Some boycotts have more merit than others. I thought it fitting that we boycott the NFL, if for no other reason than their blackballing of Colin Kaepernick — he stood up for us and it was right that we stood for him (in a perfect world we would start our own league with the wealth of black talent we have but that’s a discussion for another day). If the purpose of boycotting Dove or H&M was to force them into polishing their marketing strategies so that we as black people would felt better about making them rich, I have better things to do. Merit can vary and so we should use King’s proposed boycott as a measuring stick. Does the proposed boycott substantively change conditions for many black people? Does it help build black institutions such that black people will no longer have to deal with racists? Think long and hard before you call for another boycott.

 

h&m

Now that we’ve reacted to the H&M controversy let’s take time to actually understand it. I hear people passionately screaming but few are putting serious thought to why they feel what they do and whether there is just cause for anger.

Why Are Black People So Mad?

There is a long history of denigrating people by equating them with monkeys/apes. Saint Gregory of Nazianzus and Saint Isidore of Seville were comparing pagans to monkeys way back in the 1st century. Yet no group has been identified with simian qualities quite like black people. Indeed, Types of Mankind, the leading American text on racial differences in its day, presented racial hierarchies with illustrations comparing blacks to chimpanzees, gorillas, and orangutans. In Europe black soccer players are routinely targeted with bananas. Even Barack and Michelle Obama couldn’t escape the ape slur  — a Belgian newspaper printed images of the Obamas with ape features. The history is clearly racist and hurtful.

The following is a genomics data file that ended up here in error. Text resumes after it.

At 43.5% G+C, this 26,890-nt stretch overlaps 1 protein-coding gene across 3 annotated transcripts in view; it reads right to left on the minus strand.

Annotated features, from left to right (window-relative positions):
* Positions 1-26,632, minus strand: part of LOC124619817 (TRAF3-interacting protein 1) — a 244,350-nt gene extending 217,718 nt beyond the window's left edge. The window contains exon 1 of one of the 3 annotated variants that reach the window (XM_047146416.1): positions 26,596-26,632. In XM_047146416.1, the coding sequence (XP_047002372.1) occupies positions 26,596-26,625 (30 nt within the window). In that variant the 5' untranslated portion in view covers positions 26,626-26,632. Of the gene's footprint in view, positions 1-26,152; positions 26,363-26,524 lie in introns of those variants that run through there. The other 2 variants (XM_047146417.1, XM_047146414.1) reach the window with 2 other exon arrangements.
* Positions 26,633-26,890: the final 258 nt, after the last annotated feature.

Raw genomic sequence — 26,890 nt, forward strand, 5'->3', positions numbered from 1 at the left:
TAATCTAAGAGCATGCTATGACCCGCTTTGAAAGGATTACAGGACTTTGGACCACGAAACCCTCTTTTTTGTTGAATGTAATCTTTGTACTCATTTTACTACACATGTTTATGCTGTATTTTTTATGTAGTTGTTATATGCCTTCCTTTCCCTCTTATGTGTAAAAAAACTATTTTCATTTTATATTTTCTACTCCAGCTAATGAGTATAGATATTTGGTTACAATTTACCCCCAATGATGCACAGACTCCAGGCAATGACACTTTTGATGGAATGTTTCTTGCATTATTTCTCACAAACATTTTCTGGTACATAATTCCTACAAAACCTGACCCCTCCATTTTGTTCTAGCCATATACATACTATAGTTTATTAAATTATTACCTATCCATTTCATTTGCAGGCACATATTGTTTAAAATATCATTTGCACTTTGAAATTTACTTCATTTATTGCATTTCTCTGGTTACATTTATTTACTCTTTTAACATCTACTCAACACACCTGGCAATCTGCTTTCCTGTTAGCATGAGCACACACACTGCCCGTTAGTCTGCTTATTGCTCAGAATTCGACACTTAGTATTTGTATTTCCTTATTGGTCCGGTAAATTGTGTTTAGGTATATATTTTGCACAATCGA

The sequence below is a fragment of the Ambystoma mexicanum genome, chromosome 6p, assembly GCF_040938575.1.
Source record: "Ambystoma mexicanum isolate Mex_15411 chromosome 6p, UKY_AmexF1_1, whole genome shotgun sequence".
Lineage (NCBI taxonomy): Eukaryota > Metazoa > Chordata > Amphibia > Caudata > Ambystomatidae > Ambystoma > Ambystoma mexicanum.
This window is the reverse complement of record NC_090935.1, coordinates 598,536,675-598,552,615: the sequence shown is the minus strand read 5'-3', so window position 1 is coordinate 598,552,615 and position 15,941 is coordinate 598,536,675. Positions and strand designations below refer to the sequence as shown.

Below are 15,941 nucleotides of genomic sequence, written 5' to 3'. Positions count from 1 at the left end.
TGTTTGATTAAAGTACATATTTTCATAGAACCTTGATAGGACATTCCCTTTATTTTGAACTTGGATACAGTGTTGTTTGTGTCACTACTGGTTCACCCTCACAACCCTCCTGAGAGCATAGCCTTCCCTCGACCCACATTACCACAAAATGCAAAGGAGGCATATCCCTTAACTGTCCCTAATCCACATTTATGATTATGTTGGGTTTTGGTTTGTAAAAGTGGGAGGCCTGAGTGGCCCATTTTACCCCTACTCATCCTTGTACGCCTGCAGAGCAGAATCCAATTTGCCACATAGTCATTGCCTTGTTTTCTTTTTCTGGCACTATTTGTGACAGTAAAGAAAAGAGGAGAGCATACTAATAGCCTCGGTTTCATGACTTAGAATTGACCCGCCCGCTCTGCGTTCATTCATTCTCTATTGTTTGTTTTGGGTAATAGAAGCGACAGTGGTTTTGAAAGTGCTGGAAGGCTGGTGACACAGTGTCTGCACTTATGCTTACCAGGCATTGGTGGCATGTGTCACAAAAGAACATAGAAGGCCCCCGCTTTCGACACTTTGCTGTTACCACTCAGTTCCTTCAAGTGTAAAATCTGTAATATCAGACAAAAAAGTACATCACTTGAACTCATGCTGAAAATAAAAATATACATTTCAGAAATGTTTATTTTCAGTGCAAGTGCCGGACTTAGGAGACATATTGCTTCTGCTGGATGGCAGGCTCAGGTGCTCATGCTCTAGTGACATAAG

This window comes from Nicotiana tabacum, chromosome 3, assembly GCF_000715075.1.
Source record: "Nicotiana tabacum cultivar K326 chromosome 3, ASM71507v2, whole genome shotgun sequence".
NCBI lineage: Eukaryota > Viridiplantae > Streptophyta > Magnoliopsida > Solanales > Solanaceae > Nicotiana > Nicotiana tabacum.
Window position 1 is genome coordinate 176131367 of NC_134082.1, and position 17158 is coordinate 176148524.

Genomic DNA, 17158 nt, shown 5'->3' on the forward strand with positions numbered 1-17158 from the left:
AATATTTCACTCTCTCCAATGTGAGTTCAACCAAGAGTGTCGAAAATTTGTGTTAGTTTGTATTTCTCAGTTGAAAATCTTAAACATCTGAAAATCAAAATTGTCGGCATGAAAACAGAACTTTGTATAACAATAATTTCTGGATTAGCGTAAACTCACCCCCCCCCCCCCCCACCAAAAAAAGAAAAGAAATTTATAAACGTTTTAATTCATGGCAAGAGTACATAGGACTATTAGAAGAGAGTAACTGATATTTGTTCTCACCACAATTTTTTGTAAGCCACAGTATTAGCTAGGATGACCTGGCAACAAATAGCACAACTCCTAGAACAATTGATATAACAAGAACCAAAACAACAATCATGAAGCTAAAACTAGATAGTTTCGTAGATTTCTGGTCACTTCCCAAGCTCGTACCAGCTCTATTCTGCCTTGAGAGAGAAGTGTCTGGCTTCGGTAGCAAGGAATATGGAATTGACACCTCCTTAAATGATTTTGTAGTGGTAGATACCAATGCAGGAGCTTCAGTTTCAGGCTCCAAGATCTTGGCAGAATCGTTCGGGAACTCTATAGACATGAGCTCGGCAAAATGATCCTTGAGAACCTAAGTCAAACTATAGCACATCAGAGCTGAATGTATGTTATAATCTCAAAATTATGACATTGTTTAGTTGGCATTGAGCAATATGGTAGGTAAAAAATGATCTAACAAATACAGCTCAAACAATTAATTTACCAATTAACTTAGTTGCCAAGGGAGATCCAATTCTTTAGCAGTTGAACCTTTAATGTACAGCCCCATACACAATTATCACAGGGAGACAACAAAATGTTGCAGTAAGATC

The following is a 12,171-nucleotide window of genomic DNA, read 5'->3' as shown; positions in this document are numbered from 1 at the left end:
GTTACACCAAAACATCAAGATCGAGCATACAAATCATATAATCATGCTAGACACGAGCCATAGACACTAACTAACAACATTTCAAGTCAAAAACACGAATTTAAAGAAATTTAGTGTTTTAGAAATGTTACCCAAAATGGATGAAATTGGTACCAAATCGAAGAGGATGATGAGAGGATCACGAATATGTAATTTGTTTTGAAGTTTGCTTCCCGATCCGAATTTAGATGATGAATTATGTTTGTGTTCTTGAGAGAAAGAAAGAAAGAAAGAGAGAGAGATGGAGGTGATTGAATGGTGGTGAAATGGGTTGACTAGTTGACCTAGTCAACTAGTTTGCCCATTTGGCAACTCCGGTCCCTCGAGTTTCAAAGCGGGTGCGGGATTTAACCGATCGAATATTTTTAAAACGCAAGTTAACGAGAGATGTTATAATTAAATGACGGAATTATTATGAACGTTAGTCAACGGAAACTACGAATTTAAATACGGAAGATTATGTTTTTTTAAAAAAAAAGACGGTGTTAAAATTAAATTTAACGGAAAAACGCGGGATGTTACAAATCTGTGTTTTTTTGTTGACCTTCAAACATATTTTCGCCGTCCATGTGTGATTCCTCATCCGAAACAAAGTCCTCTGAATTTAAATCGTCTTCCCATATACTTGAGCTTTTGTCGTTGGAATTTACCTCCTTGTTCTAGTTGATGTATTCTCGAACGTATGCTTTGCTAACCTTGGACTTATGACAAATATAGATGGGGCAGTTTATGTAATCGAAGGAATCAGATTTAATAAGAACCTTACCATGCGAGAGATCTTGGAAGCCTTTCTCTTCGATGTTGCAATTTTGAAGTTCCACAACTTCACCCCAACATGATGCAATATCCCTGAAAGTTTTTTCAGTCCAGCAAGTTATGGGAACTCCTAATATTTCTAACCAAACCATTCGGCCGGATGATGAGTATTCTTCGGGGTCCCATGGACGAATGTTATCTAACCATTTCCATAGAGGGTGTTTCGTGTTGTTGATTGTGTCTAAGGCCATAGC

But H&M Isn’t An American Company, They Didn’t Know

H&M is a Swedish company, a country not so far from Belgium. If the newspaper in Belgium knew to use the ape motif against the Obamas, I’m sure the good folks in Sweden aren’t completely clueless. If black soccer players all over Europe regularly get bananas thrown at them, we can safely assume someone in H&M’s European operation was at least aware of the history.

H&M Surely Didn’t Mean To Be Racist, Can’t We Let It Slide?